What Does This Say About The System?

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From the December 13, 2007, New York Times:

Contempt Vote in Panel for Bush Aides
By DAVID STOUT

WASHINGTON — The Senate Judiciary Committee voted on Thursday to hold a present and a former aide to President Bush in contempt of Congress, but it is by no means clear that they will be dragged before the lawmakers anytime soon.

By 12 to 7, the committee voted citations against Joshua B. Bolten, the White House chief of staff, and Karl Rove, the president’s former chief political adviser, for refusing to comply with subpoenas in a Congressional inquiry into the firings of nine federal prosecutors.


The committee vote sends the issue to the full Senate, which Senator Harry Reid of Nevada, the Democratic majority leader, said would take up the issue next month. Mr. Bolten already faces contempt charges in the House, as does Harriet E. Miers, the former White House counsel, over the prosecutors’ firings.

“I vote for the contempt citations knowing that it’s highly likely to be a meaningless act,” said Senator Arlen Specter of Pennsylvania, the judiciary panel’s ranking Republican. Senator Charles E. Grassley of Iowa was the other Republican who joined the panel’s 10 Democrats in voting for contempt charges.

The White House has invoked executive privilege in asserting that its present and former aides cannot be compelled to testify. Many lawmakers, including some Republicans, disagree.

“Executive privilege protects certain communications between the president and his top advisers,” said Senator Joseph R. Biden Jr., a Delaware Democrat on the judiciary panel. “It doesn’t shield criminal conduct, it can’t thwart Congress’ constitutional oversight responsibility, and, contrary to the president’s belief, it’s not an absolute, blanket protection from answering Congress’s questions.”

The White House dismissed the Judiciary Committee vote as meaningless. “The constitutional prerogative of the president would make it a futile effort for Congress to refer contempt citations to U.S. attorneys,” the chief White House spokeswoman, Dana Perino, said. “The Department of Justice would not require a U.S. attorney to convene a grand jury or otherwise pursue a prosecution of an individual who carries out a president’s instruction not to provide documents or testimony on the basis of the president’s assertion of executive privilege.”

Should the Senate or the House actually vote to hold anyone in contempt, the next legal step would be a referral to the office of United States attorney for the District of Columbia, Jeffrey A. Taylor. Mr. Taylor is a former counselor to two former attorneys general, John Ashcroft and Alberto R. Gonzales, and is a Bush administration appointee who might be reluctant to prosecute.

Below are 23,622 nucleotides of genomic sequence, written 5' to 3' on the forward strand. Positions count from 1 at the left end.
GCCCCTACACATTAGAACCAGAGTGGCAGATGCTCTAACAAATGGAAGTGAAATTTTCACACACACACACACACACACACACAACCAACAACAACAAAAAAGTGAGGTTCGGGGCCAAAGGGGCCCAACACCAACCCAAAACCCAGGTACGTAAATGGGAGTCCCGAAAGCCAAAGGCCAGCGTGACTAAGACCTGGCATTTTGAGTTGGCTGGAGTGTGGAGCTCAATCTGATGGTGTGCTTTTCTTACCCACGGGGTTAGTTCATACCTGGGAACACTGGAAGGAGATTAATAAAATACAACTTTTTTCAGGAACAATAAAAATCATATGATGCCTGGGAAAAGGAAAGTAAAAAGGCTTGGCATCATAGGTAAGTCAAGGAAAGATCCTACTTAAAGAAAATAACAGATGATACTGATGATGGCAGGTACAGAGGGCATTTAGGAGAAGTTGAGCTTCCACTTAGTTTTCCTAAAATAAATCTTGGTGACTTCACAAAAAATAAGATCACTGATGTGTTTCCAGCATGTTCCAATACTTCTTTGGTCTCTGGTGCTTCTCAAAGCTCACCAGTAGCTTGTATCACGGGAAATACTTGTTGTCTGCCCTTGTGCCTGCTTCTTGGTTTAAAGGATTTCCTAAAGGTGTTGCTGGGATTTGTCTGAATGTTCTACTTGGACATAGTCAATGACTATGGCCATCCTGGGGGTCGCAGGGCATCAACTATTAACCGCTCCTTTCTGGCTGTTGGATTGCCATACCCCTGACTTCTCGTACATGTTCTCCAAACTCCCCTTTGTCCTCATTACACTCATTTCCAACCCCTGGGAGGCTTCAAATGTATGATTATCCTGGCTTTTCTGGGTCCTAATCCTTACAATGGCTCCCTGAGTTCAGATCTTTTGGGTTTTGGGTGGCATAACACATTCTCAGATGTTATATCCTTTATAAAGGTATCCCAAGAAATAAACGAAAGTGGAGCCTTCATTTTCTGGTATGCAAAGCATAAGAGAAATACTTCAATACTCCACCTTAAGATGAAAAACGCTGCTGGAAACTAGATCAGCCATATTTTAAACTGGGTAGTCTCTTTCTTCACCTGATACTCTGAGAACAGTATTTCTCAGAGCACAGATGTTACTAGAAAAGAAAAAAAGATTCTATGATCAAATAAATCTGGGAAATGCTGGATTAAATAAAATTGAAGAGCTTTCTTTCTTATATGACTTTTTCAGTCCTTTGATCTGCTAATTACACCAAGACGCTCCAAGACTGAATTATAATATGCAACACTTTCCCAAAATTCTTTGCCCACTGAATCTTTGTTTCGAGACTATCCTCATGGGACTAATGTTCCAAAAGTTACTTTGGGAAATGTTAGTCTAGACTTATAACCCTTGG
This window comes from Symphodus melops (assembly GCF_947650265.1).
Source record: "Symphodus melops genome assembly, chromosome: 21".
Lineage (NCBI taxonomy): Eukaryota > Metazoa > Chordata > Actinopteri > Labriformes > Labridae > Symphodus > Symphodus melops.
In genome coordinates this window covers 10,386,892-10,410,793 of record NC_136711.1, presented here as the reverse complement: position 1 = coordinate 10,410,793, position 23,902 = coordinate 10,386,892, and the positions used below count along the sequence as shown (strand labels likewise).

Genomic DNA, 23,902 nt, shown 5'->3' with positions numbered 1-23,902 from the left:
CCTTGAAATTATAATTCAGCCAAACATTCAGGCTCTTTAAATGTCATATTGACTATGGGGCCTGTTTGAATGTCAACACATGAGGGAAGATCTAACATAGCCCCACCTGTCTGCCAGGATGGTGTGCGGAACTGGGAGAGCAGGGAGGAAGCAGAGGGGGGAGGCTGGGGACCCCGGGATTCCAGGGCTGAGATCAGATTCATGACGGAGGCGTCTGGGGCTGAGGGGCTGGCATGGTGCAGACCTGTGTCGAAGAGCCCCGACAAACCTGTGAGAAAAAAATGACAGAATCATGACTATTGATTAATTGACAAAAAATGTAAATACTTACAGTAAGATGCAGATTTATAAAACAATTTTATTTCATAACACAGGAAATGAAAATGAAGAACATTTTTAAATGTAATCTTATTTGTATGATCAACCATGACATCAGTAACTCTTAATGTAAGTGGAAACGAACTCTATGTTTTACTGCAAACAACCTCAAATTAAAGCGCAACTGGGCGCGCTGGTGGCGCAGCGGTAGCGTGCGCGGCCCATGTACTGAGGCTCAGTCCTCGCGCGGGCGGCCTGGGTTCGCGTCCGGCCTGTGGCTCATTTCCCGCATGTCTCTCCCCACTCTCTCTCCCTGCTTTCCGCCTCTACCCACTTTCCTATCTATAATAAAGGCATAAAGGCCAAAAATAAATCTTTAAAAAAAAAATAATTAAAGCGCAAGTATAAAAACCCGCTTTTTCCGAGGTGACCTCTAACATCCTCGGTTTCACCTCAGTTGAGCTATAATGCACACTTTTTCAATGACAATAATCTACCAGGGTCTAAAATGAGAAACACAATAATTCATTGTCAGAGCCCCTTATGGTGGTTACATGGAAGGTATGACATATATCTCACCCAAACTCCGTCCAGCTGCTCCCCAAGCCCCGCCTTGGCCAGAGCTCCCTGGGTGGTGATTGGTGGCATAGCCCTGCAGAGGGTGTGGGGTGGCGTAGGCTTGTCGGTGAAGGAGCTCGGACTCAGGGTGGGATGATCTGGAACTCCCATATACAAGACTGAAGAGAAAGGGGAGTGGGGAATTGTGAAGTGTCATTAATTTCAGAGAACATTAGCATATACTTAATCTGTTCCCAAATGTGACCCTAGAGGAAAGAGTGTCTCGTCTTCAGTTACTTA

Contempt of Congress is a misdemeanor punishable by up to a year in prison. But in practice, disputes between Congress and the White House in which the specter of contempt charges has been raised have been settled well short of the jailhouse door.

The last time a full chamber of Congress voted on a contempt citation was on May 18, 1983. By 412 to 0, the House cited Rita M. Lavelle, a former official of the Environmental Protection Agency, for refusing to appear before a panel investigating hazardous-waste programs. She was acquitted in court of the contempt charge but convicted of perjury in another trial and served several months in prison.

In late 1982, the House voted, 259 to 105, to charge Anne Gorsuch Burford, administrator of the E.P.A., with contempt. The case was dropped after lawmakers gained access to the documents they wanted, and the United States attorney for the District of Columbia refused to prosecute in any event.

Over the years, House committees have voted contempt citations against former Attorney General Janet Reno, former Secretary of State Henry A. Kissinger and former Interior Secretary James G. Watt for balking at Congressional inquiries. Those cases never got to the full House.

The Senate Judiciary Committee is headed by Senator Patrick J. Leahy, Democrat of Vermont. In addition to Mr. Biden, the panel’s other Democrats are Senators Edward M. Kennedy of Massachusetts, Herb Kohl of Wisconsin, Dianne Feinstein of California, Russell D. Feingold of Wisconsin, Charles E. Schumer of New York, Richard J. Durbin of Illinois, Benjamin L. Cardin of Maryland and Sheldon Whitehouse of Rhode Island.

The other Republicans on the committee are Senators Orrin G. Hatch of Utah, Jon Kyl of Arizona, Jeff Sessions of Alabama, Lindsey O. Graham of South Carolina, John Cornyn of Texas, Sam Brownback of Kansas and Tom Coburn of Oklahoma.

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